Publication in a peer-reviewed journal is no longer sufficient – research findings need to be disseminated more broadly to ensure (and demonstrate) that they have impact. This means that once I’ve submitted an article for publication I immediately start working on the dissemination plan (if I haven’t already done it as a form of ‘productive procrastination‘!)
There is no one-size-fits-all approach. However, I do have a standard list of dissemination options and a general process that I use. Here it is, in case it is useful for you:
Step 1: Write different versions of your article (during article writing/immediately after submission)
- Blog post – I usually start by writing a blog post, and this is an excellent article about how to turn your journal article into a blog post, but I’ve also found this one useful.
- Press release – The University press office has been really helpful in structuring the story and using appropriate language for my press releases in the past (although they sometimes need help making sure the essential message isn’t lost).
- Talking points – talking points are a great way to prepare for a media interview. In addition, the process of identifying and refining my talking points helps to identify and refine the message, audience and purpose for my dissemination strategy. I usually come up with about 5 talking points, for example: a short sentence and a short paragraph about the main result(s), a short sentence and a short paragraph about the implications, and a short sentence about what might come next.
Step 2: Circulate your pitch (before acceptance)
You may need to modify your pitch for each of the sources below, but you can base all of them on your press release. You need to circulate your pitch to these sources before your article is accepted, because often things move quite quickly after acceptance and you want to have time to work with these people to craft the best piece, and to coordinate the release dates with them.
- Send a pitch to The Conversation (to do this you need to log in, and use the link on the left hand side of the dashboard)
- Send a pitch to podcasts that might be interested. Podcasts usually have a longer lead time than the general media, so better to contact them early. There are some health-specific ones (e.g. 2SER Think:Health, the Research Roundup podcast by PC4) or more general ones, such as the University of Sydney podcast ‘Open for Discussion‘.
- Send a pitch to any other magazine, website, etc that might be relevant. For example, in the past I’ve published summaries in Cancer Professional and have flagged oncologynews.com.au and Croakey as a possible media to approach in the future.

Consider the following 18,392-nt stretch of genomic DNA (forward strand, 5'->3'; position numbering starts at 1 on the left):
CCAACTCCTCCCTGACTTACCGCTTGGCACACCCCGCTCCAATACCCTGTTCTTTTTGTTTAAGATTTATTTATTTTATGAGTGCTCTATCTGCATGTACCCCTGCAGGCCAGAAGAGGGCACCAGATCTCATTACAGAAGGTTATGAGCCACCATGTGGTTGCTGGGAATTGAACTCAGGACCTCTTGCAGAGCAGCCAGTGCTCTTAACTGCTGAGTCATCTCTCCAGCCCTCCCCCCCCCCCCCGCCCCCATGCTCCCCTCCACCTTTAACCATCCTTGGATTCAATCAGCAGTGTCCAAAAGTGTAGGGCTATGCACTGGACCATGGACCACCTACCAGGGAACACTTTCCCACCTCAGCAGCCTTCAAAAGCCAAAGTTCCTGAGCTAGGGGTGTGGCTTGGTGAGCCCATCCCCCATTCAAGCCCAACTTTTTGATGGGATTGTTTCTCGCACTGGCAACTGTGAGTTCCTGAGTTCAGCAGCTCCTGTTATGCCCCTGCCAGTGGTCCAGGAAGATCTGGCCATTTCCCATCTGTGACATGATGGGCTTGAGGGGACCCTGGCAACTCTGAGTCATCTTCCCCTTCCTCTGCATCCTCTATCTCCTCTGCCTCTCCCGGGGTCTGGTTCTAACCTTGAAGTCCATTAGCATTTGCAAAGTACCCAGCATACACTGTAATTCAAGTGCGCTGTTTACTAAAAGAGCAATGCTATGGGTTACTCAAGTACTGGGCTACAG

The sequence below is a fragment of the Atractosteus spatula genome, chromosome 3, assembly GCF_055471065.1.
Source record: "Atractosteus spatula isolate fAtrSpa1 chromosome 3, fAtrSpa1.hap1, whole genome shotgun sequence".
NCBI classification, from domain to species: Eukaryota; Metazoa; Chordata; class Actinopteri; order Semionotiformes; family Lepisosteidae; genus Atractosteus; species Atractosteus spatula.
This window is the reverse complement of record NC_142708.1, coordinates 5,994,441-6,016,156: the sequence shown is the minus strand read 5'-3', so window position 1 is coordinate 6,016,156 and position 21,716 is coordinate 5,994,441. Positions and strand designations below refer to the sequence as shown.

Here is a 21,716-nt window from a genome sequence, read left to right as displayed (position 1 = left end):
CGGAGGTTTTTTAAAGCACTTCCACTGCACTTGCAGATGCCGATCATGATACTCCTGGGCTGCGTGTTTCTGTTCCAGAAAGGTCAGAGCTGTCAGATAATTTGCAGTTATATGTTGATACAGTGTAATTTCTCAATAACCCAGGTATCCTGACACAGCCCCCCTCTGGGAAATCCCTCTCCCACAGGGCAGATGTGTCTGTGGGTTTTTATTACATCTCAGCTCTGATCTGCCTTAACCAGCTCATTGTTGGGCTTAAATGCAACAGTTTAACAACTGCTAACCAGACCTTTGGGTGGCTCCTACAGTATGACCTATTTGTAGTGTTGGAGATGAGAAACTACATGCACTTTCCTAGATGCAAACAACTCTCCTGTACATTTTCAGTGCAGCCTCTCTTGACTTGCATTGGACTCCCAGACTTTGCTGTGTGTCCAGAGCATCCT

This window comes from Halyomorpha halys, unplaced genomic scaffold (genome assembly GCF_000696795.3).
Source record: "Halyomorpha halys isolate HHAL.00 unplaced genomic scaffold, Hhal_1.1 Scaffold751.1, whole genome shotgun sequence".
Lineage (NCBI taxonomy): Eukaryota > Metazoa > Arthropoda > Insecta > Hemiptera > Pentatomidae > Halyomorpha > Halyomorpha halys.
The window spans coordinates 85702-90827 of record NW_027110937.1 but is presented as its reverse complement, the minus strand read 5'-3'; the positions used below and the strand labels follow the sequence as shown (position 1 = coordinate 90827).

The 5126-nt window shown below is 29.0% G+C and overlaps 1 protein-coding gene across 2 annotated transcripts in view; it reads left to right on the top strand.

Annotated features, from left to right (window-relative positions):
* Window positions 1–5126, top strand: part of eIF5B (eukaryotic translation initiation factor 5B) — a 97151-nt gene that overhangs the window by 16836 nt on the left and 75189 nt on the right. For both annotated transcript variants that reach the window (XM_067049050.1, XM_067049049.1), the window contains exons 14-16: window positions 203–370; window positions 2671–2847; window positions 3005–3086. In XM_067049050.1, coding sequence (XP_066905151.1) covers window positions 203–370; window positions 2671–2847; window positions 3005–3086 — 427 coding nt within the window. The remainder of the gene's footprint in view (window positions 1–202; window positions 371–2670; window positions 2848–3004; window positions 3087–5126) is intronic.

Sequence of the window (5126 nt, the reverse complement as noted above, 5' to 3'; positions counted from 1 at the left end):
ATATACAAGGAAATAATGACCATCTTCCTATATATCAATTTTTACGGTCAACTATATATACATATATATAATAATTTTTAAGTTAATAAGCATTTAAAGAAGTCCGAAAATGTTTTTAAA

Step 3: Prepare for release (once accepted)
Once you know your article is accepted you should get a timeline for when it will be released. At this point you should let anyone who you’ve worked with on an article (e.g. the Conversation, etc) know the date and coordinate the release. You can also:
- Contact relevant journalists with your press release. The press office can do this for you, and/or you can use informal approaches such as twitter (list of tweeting journalists below)
- Contact relevant professional associations about circulating a short article about your research in their newsletter etc. I usually approach groups like the HSRAANZ, AHES, ESA.
- Finalise your talking points for any media interviews. This includes the talking points drafted earlier, as well as notes on the different ways journalists or readers could misunderstand my research, and any sticky questions I’m nervous about. Then I draft responses to these (which I usually never need, but it makes me feel less nervous knowing I’m prepared).
Step 4: Disseminate (once published)
At last! Today is the day to…
- Publish your blogpost on your blog
- Publish your blogpost on LinkedIn
- Write a post with a link to your blogpost (on your blog or LinkedIn) to Facebook
- Tweet about your research – over the day or two after publication I usually tweet a link to the original article (with a sentence summarising the main finding), tweet a link to my blog post, tweet a link to any companion pieces (e.g. an article in The Conversation), and retweet any press coverage I get. I haven’t tried this yet, but I was recently told to tag relevant journalists in some of these tweets, and so I’ve compiled the following list of potential options:
- Health / health economics reporters: @MelissaLDavey @wstorr @MaryanneDemasi @Smith1001Paul @EliGreenblat @normanswan @1RossGittins
- Most followed health/medical tweeters: @ABChealthonline @drkerrynphelps @_AndrewRochford @croakeyblog @menshealthau @menshealthau @theMJA @ Dr_Ginni
- For gender related research: @lisa_wilkinson @annabelcrabb @leighsales @bickmoreCarrie @mamamia @ariannahuff
Step 5: Tracking your dissemination
As we increasingly need to report our impact, it will become more important to be able to track how and to whom our research was disseminated. Tools like Google Alerts and Altmetrics can be very useful, but I’m also going to try and take screenshots/links/copies of any press coverage etc that I get and save them in the project folder, so that I can easily find them later.